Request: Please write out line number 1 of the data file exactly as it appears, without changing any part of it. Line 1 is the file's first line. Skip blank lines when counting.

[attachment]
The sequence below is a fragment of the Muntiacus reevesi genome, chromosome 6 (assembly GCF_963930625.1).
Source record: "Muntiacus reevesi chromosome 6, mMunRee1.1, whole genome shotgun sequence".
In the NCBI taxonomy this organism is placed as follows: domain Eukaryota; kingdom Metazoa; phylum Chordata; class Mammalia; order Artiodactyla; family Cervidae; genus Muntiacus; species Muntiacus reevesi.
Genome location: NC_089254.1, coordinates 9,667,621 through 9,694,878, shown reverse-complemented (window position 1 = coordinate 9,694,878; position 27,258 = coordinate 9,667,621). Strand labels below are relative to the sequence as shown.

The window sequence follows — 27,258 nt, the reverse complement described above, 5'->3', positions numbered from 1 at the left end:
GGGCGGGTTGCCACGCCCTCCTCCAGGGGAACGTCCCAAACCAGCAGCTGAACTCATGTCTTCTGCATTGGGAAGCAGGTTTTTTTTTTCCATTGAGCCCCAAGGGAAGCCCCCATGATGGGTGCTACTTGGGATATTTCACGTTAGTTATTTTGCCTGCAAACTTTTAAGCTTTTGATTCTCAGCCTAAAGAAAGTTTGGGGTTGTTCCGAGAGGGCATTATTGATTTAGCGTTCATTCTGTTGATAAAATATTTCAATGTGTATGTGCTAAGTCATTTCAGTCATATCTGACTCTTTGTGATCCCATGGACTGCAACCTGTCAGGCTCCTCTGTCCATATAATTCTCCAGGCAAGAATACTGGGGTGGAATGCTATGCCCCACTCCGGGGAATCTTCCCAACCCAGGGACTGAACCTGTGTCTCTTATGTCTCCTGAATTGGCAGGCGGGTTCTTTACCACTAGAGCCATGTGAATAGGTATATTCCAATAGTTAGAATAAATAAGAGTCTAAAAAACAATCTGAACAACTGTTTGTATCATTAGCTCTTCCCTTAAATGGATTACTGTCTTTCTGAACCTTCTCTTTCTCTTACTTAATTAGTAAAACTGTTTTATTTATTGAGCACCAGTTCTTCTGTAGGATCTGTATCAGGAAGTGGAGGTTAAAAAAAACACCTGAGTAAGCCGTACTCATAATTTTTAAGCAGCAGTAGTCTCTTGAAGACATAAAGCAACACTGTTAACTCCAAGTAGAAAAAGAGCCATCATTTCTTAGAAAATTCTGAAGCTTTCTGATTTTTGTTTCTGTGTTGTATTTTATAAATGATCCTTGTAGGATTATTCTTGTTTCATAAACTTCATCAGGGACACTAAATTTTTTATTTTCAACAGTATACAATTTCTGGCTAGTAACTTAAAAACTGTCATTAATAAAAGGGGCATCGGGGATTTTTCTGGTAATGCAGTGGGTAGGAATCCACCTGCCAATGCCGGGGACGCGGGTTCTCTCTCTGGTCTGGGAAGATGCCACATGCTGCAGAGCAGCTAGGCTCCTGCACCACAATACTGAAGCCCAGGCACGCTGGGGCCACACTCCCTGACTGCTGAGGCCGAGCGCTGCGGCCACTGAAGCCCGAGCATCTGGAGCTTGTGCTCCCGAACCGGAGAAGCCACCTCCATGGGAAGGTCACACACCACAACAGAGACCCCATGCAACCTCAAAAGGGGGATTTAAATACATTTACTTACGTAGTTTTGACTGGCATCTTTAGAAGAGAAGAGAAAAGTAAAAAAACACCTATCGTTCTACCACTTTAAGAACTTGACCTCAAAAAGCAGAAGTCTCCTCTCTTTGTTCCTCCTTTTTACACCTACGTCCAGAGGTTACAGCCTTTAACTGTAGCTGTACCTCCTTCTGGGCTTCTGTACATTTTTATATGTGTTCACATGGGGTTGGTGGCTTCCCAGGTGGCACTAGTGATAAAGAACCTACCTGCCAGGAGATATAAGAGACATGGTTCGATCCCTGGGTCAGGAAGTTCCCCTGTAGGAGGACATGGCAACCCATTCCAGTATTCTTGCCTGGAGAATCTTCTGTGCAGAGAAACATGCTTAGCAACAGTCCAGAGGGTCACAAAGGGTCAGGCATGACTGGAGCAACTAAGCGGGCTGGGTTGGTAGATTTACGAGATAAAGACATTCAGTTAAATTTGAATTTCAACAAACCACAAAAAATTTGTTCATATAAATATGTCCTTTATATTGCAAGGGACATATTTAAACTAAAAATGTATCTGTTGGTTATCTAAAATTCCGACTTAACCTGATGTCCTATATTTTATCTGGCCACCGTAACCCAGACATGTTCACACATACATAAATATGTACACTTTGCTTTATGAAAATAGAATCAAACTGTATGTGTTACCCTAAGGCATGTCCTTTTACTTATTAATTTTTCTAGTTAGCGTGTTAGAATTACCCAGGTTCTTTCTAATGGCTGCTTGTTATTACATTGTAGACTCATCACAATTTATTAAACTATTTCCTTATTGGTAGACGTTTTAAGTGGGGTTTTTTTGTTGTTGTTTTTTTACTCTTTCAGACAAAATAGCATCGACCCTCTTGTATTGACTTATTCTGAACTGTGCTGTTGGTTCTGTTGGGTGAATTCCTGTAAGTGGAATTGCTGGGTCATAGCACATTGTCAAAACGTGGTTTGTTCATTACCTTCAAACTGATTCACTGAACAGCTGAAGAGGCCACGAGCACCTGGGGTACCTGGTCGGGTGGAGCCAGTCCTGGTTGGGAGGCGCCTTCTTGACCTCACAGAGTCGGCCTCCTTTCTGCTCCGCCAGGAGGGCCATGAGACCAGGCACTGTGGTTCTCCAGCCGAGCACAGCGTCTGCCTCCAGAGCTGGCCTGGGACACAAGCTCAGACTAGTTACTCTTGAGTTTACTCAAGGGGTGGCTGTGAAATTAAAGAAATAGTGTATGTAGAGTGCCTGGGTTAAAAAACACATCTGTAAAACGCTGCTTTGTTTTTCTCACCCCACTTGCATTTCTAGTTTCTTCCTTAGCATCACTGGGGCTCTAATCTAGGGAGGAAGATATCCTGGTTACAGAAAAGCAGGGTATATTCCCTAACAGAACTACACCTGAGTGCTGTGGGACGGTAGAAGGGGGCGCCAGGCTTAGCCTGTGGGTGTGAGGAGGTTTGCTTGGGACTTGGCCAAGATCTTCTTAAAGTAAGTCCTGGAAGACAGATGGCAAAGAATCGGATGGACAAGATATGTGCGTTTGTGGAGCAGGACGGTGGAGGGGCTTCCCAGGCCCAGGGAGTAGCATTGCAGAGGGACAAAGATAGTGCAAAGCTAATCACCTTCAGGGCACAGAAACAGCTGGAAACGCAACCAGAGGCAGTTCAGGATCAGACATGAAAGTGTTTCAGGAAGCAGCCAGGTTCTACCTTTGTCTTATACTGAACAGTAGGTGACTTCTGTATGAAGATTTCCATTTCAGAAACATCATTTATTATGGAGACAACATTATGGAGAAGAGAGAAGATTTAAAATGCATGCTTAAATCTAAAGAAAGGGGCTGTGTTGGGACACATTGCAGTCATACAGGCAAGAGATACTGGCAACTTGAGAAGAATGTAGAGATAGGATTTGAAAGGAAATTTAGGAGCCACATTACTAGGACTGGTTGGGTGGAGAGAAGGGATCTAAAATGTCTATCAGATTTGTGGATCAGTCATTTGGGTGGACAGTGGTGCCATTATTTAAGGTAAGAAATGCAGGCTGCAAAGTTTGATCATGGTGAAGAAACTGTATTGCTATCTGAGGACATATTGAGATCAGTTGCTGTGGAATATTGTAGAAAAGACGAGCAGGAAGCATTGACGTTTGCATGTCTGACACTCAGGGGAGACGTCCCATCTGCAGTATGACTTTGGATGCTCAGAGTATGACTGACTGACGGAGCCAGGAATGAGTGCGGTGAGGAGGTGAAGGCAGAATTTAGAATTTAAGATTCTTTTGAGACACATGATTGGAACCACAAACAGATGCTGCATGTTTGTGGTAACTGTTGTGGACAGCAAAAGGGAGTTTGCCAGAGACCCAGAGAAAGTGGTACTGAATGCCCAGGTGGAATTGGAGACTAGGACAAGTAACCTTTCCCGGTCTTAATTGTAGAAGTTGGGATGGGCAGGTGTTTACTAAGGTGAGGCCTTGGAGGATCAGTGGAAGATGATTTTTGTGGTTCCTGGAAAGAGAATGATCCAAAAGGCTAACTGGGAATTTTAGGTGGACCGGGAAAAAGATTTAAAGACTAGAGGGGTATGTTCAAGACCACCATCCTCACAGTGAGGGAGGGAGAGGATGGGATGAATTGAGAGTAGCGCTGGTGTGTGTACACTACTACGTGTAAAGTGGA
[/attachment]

The sequence below is a fragment of the Muntiacus reevesi genome, chromosome 6 (assembly GCF_963930625.1).